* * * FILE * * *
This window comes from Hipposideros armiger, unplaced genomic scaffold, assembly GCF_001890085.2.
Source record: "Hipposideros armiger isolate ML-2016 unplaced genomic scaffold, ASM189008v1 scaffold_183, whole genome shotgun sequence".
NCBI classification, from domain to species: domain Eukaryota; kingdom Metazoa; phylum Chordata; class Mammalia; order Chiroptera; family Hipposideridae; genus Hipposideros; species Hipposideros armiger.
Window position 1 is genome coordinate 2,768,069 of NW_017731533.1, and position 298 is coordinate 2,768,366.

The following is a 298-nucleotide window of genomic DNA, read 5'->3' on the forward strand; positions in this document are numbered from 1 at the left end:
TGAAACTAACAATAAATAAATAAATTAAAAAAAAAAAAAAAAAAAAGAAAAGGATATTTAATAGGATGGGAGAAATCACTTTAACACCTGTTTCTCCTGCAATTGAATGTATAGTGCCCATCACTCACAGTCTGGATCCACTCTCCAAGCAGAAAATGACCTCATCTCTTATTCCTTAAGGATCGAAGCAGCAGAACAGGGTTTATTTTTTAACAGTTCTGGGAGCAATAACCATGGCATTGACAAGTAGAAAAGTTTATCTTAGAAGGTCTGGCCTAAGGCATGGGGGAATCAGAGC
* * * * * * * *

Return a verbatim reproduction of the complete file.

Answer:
This window comes from Hipposideros armiger, unplaced genomic scaffold, assembly GCF_001890085.2.
Source record: "Hipposideros armiger isolate ML-2016 unplaced genomic scaffold, ASM189008v1 scaffold_183, whole genome shotgun sequence".
NCBI classification, from domain to species: domain Eukaryota; kingdom Metazoa; phylum Chordata; class Mammalia; order Chiroptera; family Hipposideridae; genus Hipposideros; species Hipposideros armiger.
Window position 1 is genome coordinate 2,768,069 of NW_017731533.1, and position 298 is coordinate 2,768,366.

The following is a 298-nucleotide window of genomic DNA, read 5'->3' on the forward strand; positions in this document are numbered from 1 at the left end:
TGAAACTAACAATAAATAAATAAATTAAAAAAAAAAAAAAAAAAAAGAAAAGGATATTTAATAGGATGGGAGAAATCACTTTAACACCTGTTTCTCCTGCAATTGAATGTATAGTGCCCATCACTCACAGTCTGGATCCACTCTCCAAGCAGAAAATGACCTCATCTCTTATTCCTTAAGGATCGAAGCAGCAGAACAGGGTTTATTTTTTAACAGTTCTGGGAGCAATAACCATGGCATTGACAAGTAGAAAAGTTTATCTTAGAAGGTCTGGCCTAAGGCATGGGGGAATCAGAGC